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UK-ICER20 keynote – Extra materials

By Steve Draper,   Department of Psychology,   University of Glasgow.

This page contains extra materials such as references related to my keynote "Reflections on Computing Education Research" at UK-ICER20.

There is a 2-page paper in the proceedings associated with the talk, which is or will be available here: doi:10.1145/3416465.3416466; or in automatically generated html; or as a local copy of a pdf.
The slides are here in pdf.

Typical papers have references giving empirical evidence, or occasionally precise theoretical statements, mainly to give authority to points they are asserting and relying on. However in this talk I am mainly trying to make interesting suggestions and/or connections. So here on this web page I am providing starting points for reading if you want to find out (and check) major ideas I mention, but may have used in non-standard ways. Furthermore quite a few references here are to books, which have not been peer reviewed in the normal sense. More fundamentally, with major thinkers it is the author that guarantees the value and especially the interest, not the review process. Some of Papert's papers have been preserved by his disciples, and exist on rather obscure websites – including for instance, grant applications where some of his arguments were first made. None of this makes them necessarily correct, but they are excellent ways to stimulate your thinking – even if you were to put a "not" in front of some key assertion.

Starting points for further reading: References related to the keynote

Generally here I try to give pointers, when I can offering short versions first, so that you can discover whether you want to do more reading.

  1. Reciprocal Peer Critiquing (RPC)
  2. Mazur's PI.

  3. For notes and references relating to Paul Nurse's estimate of the key theoretical advances in Biology see:

  4. Hannah Fry presented the 2019 Royal Institution Christmas lectures, available indefinitely on the RI website.

  5. For notes and references relating to CMU's study of women and computing science see:

    This needs to have Tinto added, as also a case of "belonging" and its effects on students via a type of motivation.

  6. Seymour Papert, whose PhD supervisor had been Jean Piaget, had a number of writings about the notion he sometimes called "constructiONism" (in contrast to "constructiVism"). These combined issues of concrete thinking (normally associated with young children) and its persistence in much older children (and indeed in adults) who are developing aspects of Formal thinking.

    He was clear about fun, and indeed love, associated with some objects and activities. He thus certainly was interested in connections between hobby activities and reasoning; and between both of these and developing formal reasoning and abstract concepts.

    A significant element in his thinking was the notion he adopted from Lévi-Strauss' of "bricolage" – roughly, the kind of DIY that handymen do, but which perhaps we do mentally rather than physically when first knocking together a new concept out of old and familiar pieces of old ideas that were originally used for something else.

    This is similar in fact to Darwin's theory of evolution. Contrary to shallow understandings of it (which only grasp the importance of being well adapted to an environment, and then equate "well adapted for" with "perfectly engineered for"), Darwin's theory says that an organism's form and function is the joint effect of the interplay of pressures (1) to adapt, and (2) of having inherited a body that was originally adapted for a different environment, and so inherits a lot of features which are poor solutions to current needs.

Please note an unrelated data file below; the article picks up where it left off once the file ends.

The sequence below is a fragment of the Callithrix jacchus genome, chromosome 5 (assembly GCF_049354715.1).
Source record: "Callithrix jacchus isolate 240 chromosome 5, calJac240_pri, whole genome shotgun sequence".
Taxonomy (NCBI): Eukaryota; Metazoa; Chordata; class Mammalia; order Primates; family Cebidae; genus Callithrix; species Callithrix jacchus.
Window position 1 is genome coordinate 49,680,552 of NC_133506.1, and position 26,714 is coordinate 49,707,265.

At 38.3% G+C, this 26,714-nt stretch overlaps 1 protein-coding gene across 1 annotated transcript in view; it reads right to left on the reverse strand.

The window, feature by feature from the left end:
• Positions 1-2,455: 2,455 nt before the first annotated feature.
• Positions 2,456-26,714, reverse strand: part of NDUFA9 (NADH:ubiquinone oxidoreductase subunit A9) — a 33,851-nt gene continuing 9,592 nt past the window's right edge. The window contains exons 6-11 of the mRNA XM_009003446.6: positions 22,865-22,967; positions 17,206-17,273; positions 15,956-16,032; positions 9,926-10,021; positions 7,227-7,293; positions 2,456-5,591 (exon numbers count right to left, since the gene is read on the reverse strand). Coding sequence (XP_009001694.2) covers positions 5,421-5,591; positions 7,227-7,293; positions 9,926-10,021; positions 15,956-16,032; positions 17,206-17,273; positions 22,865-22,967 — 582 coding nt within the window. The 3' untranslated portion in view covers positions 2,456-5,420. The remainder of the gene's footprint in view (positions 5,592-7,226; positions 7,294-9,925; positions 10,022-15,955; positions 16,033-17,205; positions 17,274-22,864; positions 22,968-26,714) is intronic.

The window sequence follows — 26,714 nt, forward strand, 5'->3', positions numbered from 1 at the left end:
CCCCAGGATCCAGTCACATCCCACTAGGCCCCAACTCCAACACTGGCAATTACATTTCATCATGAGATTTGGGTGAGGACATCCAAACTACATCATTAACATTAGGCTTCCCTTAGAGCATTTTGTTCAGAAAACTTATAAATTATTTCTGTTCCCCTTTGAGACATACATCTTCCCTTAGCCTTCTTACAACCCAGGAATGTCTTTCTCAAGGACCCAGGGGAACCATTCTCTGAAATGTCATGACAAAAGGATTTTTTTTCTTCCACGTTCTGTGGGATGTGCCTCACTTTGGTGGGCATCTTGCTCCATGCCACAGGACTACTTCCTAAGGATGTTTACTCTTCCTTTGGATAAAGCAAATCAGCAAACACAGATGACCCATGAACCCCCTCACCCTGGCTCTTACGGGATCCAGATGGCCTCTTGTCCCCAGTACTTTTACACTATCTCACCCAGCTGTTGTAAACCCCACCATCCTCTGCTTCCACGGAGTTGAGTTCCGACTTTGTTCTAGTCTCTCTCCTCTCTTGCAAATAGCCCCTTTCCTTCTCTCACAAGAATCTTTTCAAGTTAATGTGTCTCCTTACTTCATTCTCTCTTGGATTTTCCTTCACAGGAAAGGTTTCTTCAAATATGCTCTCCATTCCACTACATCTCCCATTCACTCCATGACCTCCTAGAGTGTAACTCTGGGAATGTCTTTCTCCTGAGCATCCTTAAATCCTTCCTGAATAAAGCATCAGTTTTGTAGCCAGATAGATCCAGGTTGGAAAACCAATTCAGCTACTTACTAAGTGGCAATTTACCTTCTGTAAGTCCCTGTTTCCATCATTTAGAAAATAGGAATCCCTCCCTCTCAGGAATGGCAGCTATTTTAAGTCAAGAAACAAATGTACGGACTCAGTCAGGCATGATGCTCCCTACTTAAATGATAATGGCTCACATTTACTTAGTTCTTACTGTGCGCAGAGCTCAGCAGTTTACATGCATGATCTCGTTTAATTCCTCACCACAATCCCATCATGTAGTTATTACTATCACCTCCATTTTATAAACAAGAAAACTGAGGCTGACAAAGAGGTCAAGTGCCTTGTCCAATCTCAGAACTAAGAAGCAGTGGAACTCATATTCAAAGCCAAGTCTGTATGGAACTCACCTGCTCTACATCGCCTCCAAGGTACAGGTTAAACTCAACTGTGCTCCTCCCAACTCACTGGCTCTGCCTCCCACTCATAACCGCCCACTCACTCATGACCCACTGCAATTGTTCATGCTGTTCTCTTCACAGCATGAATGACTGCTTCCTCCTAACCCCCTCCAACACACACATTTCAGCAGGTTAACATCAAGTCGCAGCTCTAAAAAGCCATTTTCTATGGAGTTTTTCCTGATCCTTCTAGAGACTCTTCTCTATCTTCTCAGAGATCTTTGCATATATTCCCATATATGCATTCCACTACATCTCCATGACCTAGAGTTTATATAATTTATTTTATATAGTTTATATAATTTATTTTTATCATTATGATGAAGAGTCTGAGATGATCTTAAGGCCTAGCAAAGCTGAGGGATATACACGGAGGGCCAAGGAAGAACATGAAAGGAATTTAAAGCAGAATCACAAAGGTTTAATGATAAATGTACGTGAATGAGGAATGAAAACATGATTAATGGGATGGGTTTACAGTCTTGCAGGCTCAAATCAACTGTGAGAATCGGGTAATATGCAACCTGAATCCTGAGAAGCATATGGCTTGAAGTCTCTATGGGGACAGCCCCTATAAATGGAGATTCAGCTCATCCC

Some references related to constructionism:

  7. Creativity. This needs to be finished properly.

    "Creative" is a word quite frequently thrown around in education; and often in a number of apparently disconnected contexts. However there is a good theory of it that makes many good points. (Here is my 13,000 word web page with references and my notes on Boden's analysis of creativity.)

    It's about novel combinations of old elements; NOT wholly new things.

    Boden's 4 conditions for creativity.

    Here's a list of points (to be filled in) on short basic things about how creativity intersects with education

    • Creativity / creation, constructionism: Making something makes you feel good; and it is applying knowledge not just learning to talk about it. Basically it boosts our feelings of self-efficacy (self confidence, ...).
    • Original to the whole culture, vs. original to oneself (re-invention).
      Personal vs. cultural creativity
    • Art school vs. sci: when creativity is an educational learning objective
    • Planning and creativity: is the human mind mostly about being able to plan; and how planning is essentially imagining something unreal, AND then making it come to pass and be real. What is the meaning of "realistic"?

    • Applying creativity to comp Progging.
      Steve Wheeler's blog
    • (Dewey) Realism principle (in children's motivation to learn) vs. creativity.

More interesting stuff

Pandemic / distance learning

  • Would textbooks be better?
  • Rethinking "distance learning"
  • Textbooks, Open textbooks
  • Manchester CS dept founded 1964 (first intake 1965) https://www.cs.manchester.ac.uk/about/history-and-heritage/ https://www.cs.manchester.ac.uk/about/history-and-heritage/history-in-depth/ "The logic piano" The Cambridge dept was founded as a "laboratory" not a "dept" in 1937, as the "mathematical lab". Bound up with the uni compService. https://www.cst.cam.ac.uk/history 1953 first taught course on computing. But first 1-year option for u/gs only in 1971.

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